knots and a little about prime knots, crossing numbers and. . . .
Square It game for an adult and child. Can you come up with a way of always winning this game?
Triangle numbers can be represented by a triangular array of squares. What do you notice about the sum of identical triangle numbers?
This article for teachers discusses examples of problems in which
there is no obvious method but in which children can be encouraged
to think deeply about the context and extend their ability to. . . .
Two motorboats travelling up and down a lake at constant speeds
leave opposite ends A and B at the same instant, passing each
other, for the first time 600 metres from A, and on their return,
400. . . .
Start with a large square, join the midpoints of its sides, you'll see four right angled triangles. Remove these triangles, a second square is left. Repeat the operation. What happens?
When dice land edge-up, we usually roll again. But what if we
Lyndon Baker describes how the Mobius strip and Euler's law can
introduce pupils to the idea of topology.
These are pictures of the sea defences at New Brighton. Can you
work out what a basic shape might be in both images of the sea wall
and work out a way they might fit together?
Mathematics is the study of patterns. Studying pattern is an
opportunity to observe, hypothesise, experiment, discover and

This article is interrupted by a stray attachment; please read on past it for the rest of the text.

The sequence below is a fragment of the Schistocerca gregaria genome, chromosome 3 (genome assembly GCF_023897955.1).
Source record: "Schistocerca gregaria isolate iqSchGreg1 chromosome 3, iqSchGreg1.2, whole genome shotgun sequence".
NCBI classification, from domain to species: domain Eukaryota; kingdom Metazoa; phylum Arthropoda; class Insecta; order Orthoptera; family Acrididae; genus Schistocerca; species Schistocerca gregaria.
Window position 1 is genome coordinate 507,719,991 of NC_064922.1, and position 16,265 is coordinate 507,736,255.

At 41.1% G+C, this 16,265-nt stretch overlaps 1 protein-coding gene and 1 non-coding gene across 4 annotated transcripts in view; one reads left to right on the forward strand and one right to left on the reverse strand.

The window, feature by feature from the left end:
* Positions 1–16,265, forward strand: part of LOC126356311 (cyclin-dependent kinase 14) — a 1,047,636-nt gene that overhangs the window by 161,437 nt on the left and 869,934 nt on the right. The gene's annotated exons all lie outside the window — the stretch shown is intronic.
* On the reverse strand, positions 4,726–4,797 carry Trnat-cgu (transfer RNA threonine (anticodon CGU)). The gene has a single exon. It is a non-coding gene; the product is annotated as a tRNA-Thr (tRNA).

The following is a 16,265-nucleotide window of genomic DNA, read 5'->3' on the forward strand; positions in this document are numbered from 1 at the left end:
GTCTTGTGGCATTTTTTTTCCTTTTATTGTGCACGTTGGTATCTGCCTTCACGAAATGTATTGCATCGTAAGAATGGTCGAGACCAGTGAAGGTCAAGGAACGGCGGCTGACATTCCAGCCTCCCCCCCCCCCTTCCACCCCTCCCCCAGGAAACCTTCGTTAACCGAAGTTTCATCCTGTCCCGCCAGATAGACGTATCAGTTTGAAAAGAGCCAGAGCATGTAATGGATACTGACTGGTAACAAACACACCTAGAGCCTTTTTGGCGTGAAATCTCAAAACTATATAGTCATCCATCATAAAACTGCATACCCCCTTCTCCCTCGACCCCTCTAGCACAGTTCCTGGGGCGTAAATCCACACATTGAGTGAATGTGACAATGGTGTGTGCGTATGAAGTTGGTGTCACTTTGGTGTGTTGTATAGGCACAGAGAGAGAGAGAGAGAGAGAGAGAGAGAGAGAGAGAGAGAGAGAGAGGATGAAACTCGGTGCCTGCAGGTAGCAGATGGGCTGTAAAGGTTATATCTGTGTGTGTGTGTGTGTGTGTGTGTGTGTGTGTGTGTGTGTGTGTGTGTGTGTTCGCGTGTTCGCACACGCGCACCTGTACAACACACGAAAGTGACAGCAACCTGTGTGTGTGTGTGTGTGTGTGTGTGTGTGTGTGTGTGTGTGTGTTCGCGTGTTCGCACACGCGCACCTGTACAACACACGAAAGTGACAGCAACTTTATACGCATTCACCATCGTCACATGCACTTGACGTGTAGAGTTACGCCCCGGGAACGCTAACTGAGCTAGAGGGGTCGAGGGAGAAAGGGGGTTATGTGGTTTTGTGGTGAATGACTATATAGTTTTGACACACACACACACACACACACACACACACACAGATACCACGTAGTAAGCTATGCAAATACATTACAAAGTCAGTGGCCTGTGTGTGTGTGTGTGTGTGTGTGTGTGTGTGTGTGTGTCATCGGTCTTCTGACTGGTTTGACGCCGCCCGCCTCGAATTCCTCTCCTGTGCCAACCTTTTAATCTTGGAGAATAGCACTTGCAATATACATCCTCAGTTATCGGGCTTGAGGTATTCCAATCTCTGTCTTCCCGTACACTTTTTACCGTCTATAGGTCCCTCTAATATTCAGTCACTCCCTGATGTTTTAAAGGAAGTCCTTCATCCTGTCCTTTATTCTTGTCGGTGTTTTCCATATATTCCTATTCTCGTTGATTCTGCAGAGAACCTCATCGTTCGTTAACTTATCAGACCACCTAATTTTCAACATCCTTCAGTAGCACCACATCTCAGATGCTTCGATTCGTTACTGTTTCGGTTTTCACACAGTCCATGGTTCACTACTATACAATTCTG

Players take it in turns to choose a dot on the grid. The winner is the first to have four dots that can be joined to form a square.
A right-angled isosceles triangle is rotated about the centre point
of a square. What can you say about the area of the part of the
square covered by the triangle as it rotates?
We're excited about this new program for drawing beautiful mathematical designs. Can you work out how we made our first few pictures and, even better, share your most elegant solutions with us?
Charlie and Alison have been drawing patterns on coordinate grids. Can you picture where the patterns lead?
Use the interactivity to listen to the bells ringing a pattern. Now
it's your turn! Play one of the bells yourself. How do you know
when it is your turn to ring?
Euler discussed whether or not it was possible to stroll around Koenigsberg crossing each of its seven bridges exactly once. Experiment with different numbers of islands and bridges.
What is the shape of wrapping paper that you would need to completely wrap this model?
We start with one yellow cube and build around it to make a 3x3x3 cube with red cubes. Then we build around that red cube with blue cubes and so on. How many cubes of each colour have we used?
Two angles ABC and PQR are floating in a box so that AB//PQ and BC//QR. Prove that the two angles are equal.
A square of area 3 square units cannot be drawn on a 2D grid so that each of its vertices have integer coordinates, but can it be drawn on a 3D grid? Investigate squares that can be drawn.
Have a go at this 3D extension to the Pebbles problem.
Four rods, two of length a and two of length b, are linked to form
a kite. The linkage is moveable so that the angles change. What is
the maximum area of the kite?
ABCDEFGH is a 3 by 3 by 3 cube. Point P is 1/3 along AB (that is AP
: PB = 1 : 2), point Q is 1/3 along GH and point R is 1/3 along ED.
What is the area of the triangle PQR?